Hyperuricemia and urinary uric acid levels may be useful biomarkers in the early prediction of contrast-associated acute kidney injury (AKI) after percutaneous coronary intervention (PCI), investigators reported at the European Renal Association’s 2023 Congress in Milan, Italy.
Contrast-associated AKI after PCI “is still the Achilles Heel of interventional cardiology,” Vilma Cadri, MD, of University Hospital Center Mother Theresa in Tirana, Albania, and colleagues noted in a study abstract.
Among 100 patients who underwent emergency coronary angiography, contrast-associated AKI occurred in 40% overall and in 60% of men. Mean age was 64.7 years. The odds of contrast-associated AKI were significantly increased 32.7-fold with chronic kidney disease and 4.6-fold with diabetes. The odds were increased 7.8-fold with hypertension, but this was of borderline significance.
Hyperuricemia and high body mass index were significantly associated with 1.7- and 1.3-fold increased odds of contrast-associated AKI, the investigators reported. An elevated post-contrast urinary uric acid to creatinine ratio was significantly associated with 22.7-fold increased odds.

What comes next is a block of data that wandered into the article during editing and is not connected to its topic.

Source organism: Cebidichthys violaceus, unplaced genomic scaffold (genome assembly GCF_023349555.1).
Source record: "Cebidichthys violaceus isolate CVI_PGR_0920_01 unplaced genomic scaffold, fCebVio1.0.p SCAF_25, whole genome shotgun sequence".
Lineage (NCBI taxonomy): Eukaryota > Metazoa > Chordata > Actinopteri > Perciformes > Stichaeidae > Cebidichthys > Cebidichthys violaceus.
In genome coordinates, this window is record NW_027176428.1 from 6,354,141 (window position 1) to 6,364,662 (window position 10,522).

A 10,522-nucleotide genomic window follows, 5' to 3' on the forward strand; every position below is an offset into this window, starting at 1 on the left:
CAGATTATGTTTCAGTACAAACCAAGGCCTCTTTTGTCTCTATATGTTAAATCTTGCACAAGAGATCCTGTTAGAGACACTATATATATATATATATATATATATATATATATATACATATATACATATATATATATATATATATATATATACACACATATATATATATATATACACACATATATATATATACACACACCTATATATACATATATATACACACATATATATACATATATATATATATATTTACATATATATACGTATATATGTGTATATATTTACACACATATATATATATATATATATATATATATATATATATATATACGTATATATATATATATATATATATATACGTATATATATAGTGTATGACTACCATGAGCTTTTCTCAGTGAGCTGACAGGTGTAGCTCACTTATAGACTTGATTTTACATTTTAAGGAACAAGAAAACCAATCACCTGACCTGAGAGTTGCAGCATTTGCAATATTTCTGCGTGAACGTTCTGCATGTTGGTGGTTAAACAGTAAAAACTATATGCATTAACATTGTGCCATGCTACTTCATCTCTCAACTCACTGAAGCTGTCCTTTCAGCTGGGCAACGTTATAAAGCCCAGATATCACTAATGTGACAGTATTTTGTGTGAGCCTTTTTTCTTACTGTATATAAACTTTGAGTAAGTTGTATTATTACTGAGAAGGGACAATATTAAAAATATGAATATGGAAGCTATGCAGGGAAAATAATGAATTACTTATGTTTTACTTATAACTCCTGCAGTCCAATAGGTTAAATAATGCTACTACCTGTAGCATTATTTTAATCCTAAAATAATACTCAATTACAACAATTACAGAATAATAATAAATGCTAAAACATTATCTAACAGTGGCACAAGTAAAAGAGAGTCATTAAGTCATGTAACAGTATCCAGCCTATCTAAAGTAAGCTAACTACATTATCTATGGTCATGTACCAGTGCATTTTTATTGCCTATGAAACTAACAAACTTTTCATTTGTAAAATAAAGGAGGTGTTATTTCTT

Hyperuricemia levels of 7.75 mg/dL or higher independently predicted contrast-associated AKI, with an area under the receiver operating characteristic curve of 90.5%, according to the investigators. These levels had a sensitivity and specificity of 92.5% and 81.7%, respectively, for predicting contrast-associated AKI.
These results appear to support recent studies and a meta-analysis.
Cadri V, Toska L, Strakosha A, et al. Hyperuricemia and high urinary uric acid levels are the new early predictors of contrast-associated acute kidney injury. Presented at: ERA 2023 Congress; June 15-18; Milan, Italy. Poster 5674.